At a luncheon Thursday in Washington, D.C., Harvard joined three other universities and five performing arts organizations in launching the National Civil War Project.

The multiyear, multicity collaboration is designed to use the arts to re-imagine America’s transformative clash of 150 years ago. New plays and other performances will be commissioned through the project, organizers said, and the member universities will create related academic courses, lecture series, and other programs.

Collaborators on the project will convene national conferences, expert roundtables, community programs, and public discussions. There also will be student exhibitions and playwriting projects.

The Harvard-affiliated American Repertory Theater will take part. Artistic director Diane Paulus praised the “opportunity to explore the American Civil War, and the civil war as it continues in our world today.”

The project’s core idea is to use the lens of the arts to look back at the period that brought slavery to an end, spawned some of the nation’s most enduring personalities and images, and fired up factories and military might that helped to turn the country into a modern world power.

Harvard President Drew Faust, who was at the luncheon, said, “The arts invite a shift in perception and understanding that is at the heart of all learning.” She is also the Lincoln Professor of History, a Civil War scholar, and most recently author of “This Republic of Suffering: Death and the American Civil War” (2009).

Paulus praised one of the Faust’s consistent themes, “that the arts should play an important role in the cognitive life of the University.”

Faust arrived in Washington on Wednesday to talk with lawmakers and administration officials about the prospect of massive federal budget cuts that threaten investment in important scientific research. Without action in Congress, the sequestration plan will take effect Friday.

In fiscal 2012, Harvard received about $650 million in federal research money.

Participating with Harvard in the National Civil War Project are Emory University, with the Alliance Theatre and the Emory College Center for Creativity & Arts in Atlanta; George Washington University, with Arena Stage at the Mead Center for American Theater; and the University of Maryland, College Park, with its Clarice Smith Performing Arts Center and CenterStage in Baltimore.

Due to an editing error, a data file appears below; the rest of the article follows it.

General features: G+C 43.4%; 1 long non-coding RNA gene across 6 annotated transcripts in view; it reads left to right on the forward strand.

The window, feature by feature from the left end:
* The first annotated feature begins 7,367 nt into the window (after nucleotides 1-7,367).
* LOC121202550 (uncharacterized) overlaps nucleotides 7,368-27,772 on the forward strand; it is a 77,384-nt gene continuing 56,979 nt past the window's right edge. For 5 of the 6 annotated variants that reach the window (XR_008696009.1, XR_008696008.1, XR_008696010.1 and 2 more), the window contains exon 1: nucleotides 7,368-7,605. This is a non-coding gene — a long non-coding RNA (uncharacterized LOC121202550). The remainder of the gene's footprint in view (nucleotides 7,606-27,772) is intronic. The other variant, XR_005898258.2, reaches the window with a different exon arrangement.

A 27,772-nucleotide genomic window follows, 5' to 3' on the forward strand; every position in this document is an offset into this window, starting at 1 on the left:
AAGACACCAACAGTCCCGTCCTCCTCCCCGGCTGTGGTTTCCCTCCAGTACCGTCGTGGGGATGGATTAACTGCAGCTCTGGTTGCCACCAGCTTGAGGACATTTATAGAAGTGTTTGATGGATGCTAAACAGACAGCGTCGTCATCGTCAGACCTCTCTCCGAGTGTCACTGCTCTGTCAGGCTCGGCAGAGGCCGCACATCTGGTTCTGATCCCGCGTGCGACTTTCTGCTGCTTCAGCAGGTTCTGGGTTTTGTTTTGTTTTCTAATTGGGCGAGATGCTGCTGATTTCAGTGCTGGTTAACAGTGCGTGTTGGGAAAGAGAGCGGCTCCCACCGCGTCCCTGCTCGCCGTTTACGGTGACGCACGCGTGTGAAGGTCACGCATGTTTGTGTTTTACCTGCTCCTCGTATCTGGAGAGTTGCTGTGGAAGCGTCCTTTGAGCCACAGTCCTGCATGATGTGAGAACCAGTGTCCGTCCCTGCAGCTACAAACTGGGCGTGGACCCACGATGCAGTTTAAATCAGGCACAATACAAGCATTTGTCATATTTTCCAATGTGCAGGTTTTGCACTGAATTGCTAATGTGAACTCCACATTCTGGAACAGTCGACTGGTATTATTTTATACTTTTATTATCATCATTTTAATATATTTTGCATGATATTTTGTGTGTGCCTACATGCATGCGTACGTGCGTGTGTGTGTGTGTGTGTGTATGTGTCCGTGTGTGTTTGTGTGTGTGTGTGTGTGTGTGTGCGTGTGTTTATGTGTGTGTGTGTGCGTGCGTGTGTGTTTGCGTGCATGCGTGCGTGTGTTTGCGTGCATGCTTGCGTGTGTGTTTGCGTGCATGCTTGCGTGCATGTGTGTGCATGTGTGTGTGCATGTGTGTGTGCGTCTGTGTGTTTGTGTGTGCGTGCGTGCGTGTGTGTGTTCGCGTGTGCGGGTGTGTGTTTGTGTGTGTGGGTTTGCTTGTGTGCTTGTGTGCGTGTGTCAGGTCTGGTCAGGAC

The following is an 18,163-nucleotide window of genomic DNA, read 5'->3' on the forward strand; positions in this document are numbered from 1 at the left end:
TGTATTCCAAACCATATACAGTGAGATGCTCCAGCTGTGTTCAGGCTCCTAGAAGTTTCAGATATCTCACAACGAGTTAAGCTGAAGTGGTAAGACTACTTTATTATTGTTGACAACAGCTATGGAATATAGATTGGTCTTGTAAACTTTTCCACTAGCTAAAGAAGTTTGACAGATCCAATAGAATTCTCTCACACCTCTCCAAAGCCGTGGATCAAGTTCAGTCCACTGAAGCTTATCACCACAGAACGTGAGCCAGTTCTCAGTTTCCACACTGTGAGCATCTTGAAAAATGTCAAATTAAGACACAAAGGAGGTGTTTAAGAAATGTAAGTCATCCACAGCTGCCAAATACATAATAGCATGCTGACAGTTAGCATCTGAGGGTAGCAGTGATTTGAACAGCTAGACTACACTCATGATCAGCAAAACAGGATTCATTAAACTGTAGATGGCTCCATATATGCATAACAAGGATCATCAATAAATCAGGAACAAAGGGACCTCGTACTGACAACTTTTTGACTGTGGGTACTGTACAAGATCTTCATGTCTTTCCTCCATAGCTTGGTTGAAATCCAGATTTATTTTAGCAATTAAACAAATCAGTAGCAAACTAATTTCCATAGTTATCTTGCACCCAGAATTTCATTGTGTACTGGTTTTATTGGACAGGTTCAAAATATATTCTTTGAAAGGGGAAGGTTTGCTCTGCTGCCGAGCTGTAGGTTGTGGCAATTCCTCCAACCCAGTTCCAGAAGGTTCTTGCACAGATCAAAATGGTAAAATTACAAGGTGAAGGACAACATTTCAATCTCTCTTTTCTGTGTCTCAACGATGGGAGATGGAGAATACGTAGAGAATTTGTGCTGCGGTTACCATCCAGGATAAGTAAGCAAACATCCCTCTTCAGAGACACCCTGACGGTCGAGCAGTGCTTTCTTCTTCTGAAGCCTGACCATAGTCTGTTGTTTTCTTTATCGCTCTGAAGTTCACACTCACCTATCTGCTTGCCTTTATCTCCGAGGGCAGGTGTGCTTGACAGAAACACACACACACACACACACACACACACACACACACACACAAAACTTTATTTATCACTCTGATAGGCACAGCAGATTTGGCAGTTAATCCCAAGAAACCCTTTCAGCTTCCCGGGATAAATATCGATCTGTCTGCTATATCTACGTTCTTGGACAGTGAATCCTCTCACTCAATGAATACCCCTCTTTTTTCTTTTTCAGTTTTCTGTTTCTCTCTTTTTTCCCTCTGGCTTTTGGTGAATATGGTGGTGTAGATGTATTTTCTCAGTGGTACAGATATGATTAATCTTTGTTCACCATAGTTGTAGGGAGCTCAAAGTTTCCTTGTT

The A.R.T. has already started a series of Civil War-related roundtables that bring scholars and artists together to seek common ground. There have been three so far: “Uncle Tom’s Cabin,” “Medicine, Weaponry, War Wounds, and the Soldier’s Body,” and “Civil War Photography, Painting, Reenactment, and Memoir.”

Works in development at the A.R.T. include:

  • “The Boston Abolitionist,” an ensemble piece directed by Steven Bogart (director of “Cabaret” during the 2011-2012 A.R.T. season). It’s slated to be performed in May by graduating students of the A.R.T. Institute for Advanced Theater Training.
  • “War Dept.,” a new musical theater piece set in Ford’s Theater, where Lincoln was shot. Directors will be Jim and Ruth Bauer, co-creators of “The Blue Flower” during the A.R.T.’s 2011-2012 season.
  • “Memoranda During the War,” a new opera based on Walt Whitman’s experiences as a Civil War nurse. It’s being composed by Matt Aucoin ’12, a graduate student in composition at the Juilliard School of Music and assistant conductor at the Metropolitan Opera.
  • The Proclamation Project, a three-week writing-immersion workshop for teenagers. It will generate a local performance of its work, based on remixing and reusing primary source material. That may lead to four of the teenagers joining other groups in Washington to share the emancipation stories of various cities.
Aucoin_500

Matt Aucoin ’12 is composing “Memoranda During the War,” a new opera based on Walt Whitman’s experiences as a Civil War nurse. Aucoin is a graduate student in composition at the Juilliard School of Music and assistant conductor at the Metropolitan Opera.